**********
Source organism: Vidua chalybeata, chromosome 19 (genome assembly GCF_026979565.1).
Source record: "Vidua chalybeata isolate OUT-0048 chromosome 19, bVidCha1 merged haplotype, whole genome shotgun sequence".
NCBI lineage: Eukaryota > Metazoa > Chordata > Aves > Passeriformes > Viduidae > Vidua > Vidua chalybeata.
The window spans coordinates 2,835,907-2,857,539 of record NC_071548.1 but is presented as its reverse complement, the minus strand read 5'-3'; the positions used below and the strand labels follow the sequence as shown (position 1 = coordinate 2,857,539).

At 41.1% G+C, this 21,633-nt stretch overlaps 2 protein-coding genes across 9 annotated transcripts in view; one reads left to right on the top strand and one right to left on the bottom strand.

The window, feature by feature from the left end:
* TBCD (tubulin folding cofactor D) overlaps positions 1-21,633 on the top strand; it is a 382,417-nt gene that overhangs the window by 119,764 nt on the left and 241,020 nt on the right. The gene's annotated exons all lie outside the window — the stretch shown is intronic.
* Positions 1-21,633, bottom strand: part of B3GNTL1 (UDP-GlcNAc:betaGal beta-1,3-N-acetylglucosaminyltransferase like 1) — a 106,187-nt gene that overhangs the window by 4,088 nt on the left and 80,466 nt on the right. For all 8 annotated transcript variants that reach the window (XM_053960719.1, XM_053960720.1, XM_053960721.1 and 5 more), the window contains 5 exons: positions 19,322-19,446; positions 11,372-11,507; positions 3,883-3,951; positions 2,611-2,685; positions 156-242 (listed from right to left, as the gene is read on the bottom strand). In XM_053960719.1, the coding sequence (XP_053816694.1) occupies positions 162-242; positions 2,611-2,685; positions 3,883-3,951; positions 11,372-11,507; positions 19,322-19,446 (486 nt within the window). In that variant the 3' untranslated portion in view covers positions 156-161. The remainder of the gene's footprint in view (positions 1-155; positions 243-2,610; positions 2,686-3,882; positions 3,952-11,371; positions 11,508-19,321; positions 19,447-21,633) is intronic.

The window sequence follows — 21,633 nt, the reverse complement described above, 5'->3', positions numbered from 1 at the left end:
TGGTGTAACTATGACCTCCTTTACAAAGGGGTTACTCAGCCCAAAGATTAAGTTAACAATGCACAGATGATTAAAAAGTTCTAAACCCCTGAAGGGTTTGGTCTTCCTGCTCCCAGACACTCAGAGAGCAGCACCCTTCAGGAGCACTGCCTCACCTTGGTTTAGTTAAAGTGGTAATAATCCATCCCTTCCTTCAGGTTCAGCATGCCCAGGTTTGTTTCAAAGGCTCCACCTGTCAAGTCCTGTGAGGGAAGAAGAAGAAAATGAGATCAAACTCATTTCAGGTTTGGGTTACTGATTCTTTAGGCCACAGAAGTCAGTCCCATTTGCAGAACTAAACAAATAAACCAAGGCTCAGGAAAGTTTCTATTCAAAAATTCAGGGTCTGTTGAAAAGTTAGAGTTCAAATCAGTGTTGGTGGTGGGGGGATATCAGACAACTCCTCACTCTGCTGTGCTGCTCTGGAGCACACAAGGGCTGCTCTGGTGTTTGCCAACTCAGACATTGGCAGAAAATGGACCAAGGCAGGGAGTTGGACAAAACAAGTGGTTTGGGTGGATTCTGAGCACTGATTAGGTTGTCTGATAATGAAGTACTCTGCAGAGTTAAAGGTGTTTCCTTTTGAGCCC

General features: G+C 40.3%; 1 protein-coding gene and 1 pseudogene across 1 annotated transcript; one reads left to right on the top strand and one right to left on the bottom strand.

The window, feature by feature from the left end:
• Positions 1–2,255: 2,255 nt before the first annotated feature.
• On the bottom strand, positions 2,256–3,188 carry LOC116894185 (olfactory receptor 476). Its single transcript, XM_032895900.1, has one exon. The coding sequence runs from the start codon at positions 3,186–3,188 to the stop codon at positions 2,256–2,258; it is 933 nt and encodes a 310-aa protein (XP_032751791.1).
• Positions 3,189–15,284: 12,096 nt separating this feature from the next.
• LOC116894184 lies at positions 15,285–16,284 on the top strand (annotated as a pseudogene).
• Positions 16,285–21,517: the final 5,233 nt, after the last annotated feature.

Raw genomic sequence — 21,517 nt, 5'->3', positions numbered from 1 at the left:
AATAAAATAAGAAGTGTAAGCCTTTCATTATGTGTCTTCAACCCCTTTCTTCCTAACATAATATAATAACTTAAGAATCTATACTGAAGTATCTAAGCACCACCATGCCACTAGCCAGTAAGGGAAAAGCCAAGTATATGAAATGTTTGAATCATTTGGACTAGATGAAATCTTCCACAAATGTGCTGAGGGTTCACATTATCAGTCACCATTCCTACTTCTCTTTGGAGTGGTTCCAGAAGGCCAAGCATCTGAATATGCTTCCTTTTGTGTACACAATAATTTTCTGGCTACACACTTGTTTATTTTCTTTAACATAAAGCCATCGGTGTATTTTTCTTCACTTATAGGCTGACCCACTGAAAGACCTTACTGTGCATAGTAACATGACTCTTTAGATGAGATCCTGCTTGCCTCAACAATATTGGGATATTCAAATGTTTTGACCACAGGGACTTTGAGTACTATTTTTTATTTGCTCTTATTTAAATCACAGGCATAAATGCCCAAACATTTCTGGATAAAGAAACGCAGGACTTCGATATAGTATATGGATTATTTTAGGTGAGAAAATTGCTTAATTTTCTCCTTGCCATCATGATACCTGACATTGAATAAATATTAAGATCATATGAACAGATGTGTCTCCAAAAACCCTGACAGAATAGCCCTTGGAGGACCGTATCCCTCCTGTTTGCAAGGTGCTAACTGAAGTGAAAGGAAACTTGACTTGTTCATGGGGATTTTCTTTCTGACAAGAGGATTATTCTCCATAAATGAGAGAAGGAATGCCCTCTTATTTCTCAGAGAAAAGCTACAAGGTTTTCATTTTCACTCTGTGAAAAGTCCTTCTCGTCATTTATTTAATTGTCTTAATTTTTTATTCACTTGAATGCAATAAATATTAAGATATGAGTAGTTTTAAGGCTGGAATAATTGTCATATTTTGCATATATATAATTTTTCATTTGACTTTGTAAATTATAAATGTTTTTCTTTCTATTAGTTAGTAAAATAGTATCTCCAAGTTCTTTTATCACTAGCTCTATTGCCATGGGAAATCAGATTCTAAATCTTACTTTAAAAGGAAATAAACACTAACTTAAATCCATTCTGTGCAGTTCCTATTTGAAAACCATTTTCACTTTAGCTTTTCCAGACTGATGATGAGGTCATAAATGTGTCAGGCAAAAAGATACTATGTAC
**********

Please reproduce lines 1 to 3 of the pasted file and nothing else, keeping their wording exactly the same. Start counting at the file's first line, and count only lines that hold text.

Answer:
Source organism: Vidua chalybeata, chromosome 19 (genome assembly GCF_026979565.1).
Source record: "Vidua chalybeata isolate OUT-0048 chromosome 19, bVidCha1 merged haplotype, whole genome shotgun sequence".
NCBI lineage: Eukaryota > Metazoa > Chordata > Aves > Passeriformes > Viduidae > Vidua > Vidua chalybeata.